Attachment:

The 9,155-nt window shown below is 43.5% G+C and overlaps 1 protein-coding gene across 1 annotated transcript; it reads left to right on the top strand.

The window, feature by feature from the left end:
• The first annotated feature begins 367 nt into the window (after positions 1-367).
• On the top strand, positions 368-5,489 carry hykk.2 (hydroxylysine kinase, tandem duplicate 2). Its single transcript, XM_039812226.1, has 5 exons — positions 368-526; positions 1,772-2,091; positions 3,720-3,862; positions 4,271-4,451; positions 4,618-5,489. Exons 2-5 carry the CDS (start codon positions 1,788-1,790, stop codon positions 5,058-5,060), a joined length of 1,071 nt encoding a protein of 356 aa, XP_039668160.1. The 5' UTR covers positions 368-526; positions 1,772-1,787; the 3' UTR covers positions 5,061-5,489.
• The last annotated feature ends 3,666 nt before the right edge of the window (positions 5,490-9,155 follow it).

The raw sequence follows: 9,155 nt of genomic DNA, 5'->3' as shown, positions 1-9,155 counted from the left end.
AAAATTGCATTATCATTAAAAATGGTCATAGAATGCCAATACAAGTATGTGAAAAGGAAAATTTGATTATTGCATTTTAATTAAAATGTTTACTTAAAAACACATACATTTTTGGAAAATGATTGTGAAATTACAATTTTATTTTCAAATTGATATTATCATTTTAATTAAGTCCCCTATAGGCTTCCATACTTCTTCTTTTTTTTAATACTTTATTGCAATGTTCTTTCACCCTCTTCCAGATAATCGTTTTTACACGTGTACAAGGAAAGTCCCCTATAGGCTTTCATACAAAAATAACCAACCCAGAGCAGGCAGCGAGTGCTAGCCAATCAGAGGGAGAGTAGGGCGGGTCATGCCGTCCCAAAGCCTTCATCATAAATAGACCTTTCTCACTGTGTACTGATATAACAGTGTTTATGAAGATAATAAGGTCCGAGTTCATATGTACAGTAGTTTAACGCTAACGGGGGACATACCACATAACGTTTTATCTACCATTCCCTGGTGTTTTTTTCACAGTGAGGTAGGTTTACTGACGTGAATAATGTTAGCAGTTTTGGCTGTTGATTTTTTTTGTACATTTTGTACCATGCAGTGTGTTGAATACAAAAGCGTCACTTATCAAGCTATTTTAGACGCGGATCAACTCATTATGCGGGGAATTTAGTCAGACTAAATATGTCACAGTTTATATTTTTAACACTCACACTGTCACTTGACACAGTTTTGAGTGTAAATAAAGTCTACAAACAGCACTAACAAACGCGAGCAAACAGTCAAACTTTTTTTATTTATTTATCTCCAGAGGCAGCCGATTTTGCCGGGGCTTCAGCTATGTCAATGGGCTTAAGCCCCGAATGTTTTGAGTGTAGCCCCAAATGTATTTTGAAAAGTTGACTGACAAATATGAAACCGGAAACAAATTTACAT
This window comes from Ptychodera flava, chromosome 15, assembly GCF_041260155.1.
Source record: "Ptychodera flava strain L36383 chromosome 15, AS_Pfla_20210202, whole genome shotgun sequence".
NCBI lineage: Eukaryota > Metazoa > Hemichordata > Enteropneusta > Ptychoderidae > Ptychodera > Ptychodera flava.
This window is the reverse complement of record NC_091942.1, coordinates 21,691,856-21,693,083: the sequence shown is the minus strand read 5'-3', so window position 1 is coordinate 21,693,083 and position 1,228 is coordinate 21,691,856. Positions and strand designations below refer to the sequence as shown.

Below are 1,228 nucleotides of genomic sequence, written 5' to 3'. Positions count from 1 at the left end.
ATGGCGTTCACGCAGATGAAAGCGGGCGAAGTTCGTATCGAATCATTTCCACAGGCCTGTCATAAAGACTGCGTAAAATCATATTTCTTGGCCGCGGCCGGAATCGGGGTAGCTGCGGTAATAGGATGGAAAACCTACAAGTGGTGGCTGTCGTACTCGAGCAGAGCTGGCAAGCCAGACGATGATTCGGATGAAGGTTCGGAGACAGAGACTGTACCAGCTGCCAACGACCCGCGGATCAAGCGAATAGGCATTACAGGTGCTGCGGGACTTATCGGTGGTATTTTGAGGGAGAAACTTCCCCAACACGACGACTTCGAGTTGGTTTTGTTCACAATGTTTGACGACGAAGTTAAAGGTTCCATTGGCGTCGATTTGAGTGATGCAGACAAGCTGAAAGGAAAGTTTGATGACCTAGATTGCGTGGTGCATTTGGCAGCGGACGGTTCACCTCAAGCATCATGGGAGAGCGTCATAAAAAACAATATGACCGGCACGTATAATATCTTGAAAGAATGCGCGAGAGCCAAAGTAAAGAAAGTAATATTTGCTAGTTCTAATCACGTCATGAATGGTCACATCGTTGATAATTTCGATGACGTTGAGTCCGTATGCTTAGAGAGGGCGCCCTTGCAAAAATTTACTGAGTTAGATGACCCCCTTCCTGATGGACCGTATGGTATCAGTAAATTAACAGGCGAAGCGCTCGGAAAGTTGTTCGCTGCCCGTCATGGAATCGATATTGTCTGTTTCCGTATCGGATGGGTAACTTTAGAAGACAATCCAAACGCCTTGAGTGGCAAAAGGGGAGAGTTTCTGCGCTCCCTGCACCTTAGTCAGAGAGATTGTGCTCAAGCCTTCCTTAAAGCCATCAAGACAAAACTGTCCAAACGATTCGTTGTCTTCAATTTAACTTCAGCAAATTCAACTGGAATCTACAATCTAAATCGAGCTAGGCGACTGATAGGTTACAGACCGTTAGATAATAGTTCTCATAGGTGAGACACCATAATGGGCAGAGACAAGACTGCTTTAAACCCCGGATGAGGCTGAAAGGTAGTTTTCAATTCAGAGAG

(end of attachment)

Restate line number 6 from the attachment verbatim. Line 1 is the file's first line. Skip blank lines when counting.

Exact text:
The raw sequence follows: 9,155 nt of genomic DNA, 5'->3' as shown, positions 1-9,155 counted from the left end.